While I'm in France later this month, I'm going on a small group tour of Vaux-le-Vicomte. I'm not much of a tour person, mainly because tours require that I engage my nemesis, Small Talk. I only signed up because a van will pick me up and drop me off at my hotel thus saving me the terrifying prospect of taking public transportation out of the city, alone, and conceivably ending up in Siberia. Tour van enables me to avoid another nemesis: Metro Map
In preparation for my visit, I reread "A Crime of Passion" by Stanley Loomis because, although it wasn't the scene of the crime, Vaux-le-Vicomte was the family home of the principals of the crime, the Duc and Duchesse de Praslin - and their nine children. For six years, the château was also home to Mademoiselle Henriette Deluzy (an illegitimate, orphaned, and for the most part, friendless and poor governess) who also figured in the drama.
Early on, the Duc and Duchesse de Praslin had enjoyed a marriage based on love, rather than on alliance or financial considerations, as did most of their contemporaries, but somewhere along the way, they became estranged. The Duchesse was emotional, the Duc cool and distant. Maybe she was emotional, bordering on unbalanced-seeming, because he was cool and distant. Maybe he was cool and distant, because she was emotional and unbalanced-seeming. The more emotional and desperate his wife became, the colder he became. First, he cut her off sexually, despite her pleading letters, then he claimed that her increasingly desperate behavior and unannounced visits to the children's domain in the château were upsetting to them and he refused to allow her to see them.
I'm going to try not going to indulge my inner psychotherapist too much in today's post, but if you're interested, A Crime of Passion is available on Amazon and Loomis indulges his inner psychotherapist in it and every other of his books. That's why he's my fav. It's a fascinating story and Stanley Loomis tells it well. You can read an earlier post on the Praslin case here.
Eventually the Duc slaughters (excuse the indelicate phrasing, but it's a fact) the Duchesse in her bedchamber. I don't know if he was a good man finally driven to murder by his wife's behavior, or a psychopath, or desperate to rid himself of her for some other motive - love for the governess, fear of divorce and scandal, or any number of possibilities, but in the early morning hours of August 18, 1847, the Duc murdered the Duchesse, then threw back a dose of arsenic, thus setting himself on the path to an excruciating death a week later.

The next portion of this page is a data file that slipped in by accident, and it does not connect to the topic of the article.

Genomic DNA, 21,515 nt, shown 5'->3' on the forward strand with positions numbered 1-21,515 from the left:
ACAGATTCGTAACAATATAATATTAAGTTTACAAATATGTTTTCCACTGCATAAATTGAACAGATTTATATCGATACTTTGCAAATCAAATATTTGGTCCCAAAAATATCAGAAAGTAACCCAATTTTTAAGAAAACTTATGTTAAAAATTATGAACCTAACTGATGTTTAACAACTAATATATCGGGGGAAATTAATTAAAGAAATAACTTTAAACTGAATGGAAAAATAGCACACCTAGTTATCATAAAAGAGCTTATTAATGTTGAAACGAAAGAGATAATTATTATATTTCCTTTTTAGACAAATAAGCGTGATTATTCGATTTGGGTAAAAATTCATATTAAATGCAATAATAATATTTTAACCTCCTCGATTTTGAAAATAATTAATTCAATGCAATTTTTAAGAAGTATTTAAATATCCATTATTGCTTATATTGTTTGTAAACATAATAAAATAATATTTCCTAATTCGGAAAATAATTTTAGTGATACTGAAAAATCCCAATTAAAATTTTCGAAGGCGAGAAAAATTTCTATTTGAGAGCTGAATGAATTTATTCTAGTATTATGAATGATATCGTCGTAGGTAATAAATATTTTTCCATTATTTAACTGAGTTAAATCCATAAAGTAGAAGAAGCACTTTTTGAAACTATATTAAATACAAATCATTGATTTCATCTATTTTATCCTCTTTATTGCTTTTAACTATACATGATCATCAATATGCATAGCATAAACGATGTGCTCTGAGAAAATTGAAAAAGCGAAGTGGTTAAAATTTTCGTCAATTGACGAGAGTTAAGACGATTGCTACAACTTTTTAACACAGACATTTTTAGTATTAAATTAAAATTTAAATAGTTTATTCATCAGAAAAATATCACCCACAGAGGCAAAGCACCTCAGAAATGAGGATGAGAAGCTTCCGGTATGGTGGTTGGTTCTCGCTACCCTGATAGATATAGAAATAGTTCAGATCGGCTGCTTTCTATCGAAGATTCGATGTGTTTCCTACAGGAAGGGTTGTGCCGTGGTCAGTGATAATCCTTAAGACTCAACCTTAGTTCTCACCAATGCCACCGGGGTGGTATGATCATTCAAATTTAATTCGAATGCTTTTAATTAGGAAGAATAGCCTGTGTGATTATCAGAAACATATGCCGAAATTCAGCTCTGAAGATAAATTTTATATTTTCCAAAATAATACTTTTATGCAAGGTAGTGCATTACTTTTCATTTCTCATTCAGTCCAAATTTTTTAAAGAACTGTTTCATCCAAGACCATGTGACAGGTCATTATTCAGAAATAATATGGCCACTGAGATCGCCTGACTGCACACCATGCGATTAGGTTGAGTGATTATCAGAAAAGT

The case was not only a huge scandal, the backlash had political repercussions because the Duc was a Peer of France and he and his wife belonged to the inner circle of the court of Louis-Philippe.
Author Stanley Loomis had the privilege of inspecting the evidence from the case that is (was?) stored in the French National Archives. Aside from the more sordid souvenirs like the bell pull that the Duchesse yanked from the ceiling in a panic and the Duc's bloodstained dressing gown, there's a voluminous amount of letters that the Duchesse de Praslin wrote her husband. She was a prolific writer whose words poured forth, at all hours of the day and night, to be delivered to the Duc by a servant. The Duc rarely responded. It must've driven the poor woman to distraction. Loomis seems to be more sympathetic towards the husband and my sympathies lie (and did even before he killed her) with the wife. Poor thing. Maybe she just wanted someone to listen!
Her first letter is dated January 28, 1838, after an argument.
I am reproaching myself more than you can imagine. I am discouraged beyond words. I feel and see and know all the things that I should do to make you happy. And I want to do them more than you can possibly imagine. I can no longer hope to put things on a footing that will be conducive to my happiness; it is of yours alone that I now think and for which I hope. I make the firmest resolutions, but a state of exasperation over which I have no control cases me to do things for which I am to blame. If only you knew how deeply grieved I am to be making you so unhappy! But the truth is that I no longer have my head about me and I hardly recognize myself any more. I used to take such pleasure in life. A spectacle or a fête like today's used to charm me. Now everything weighs on me, depresses or bores me because you are angry with me - and angry with me forever, I fear, unless you have pity on me. I am in a state of mind too violent to last. I shall try to calm myself. But, oh, if you only knew what I am going through you could be less angry with me. I feel that in such a moment I have a right to your pity and nothing else. You are so kind that I know I can count on you. A little patience, I beg of you, just a little more time before you reject me entirely and give up hope of any happiness. Soon I will be calm, I promise you. I am in too violent a state of mind now to be judged forever.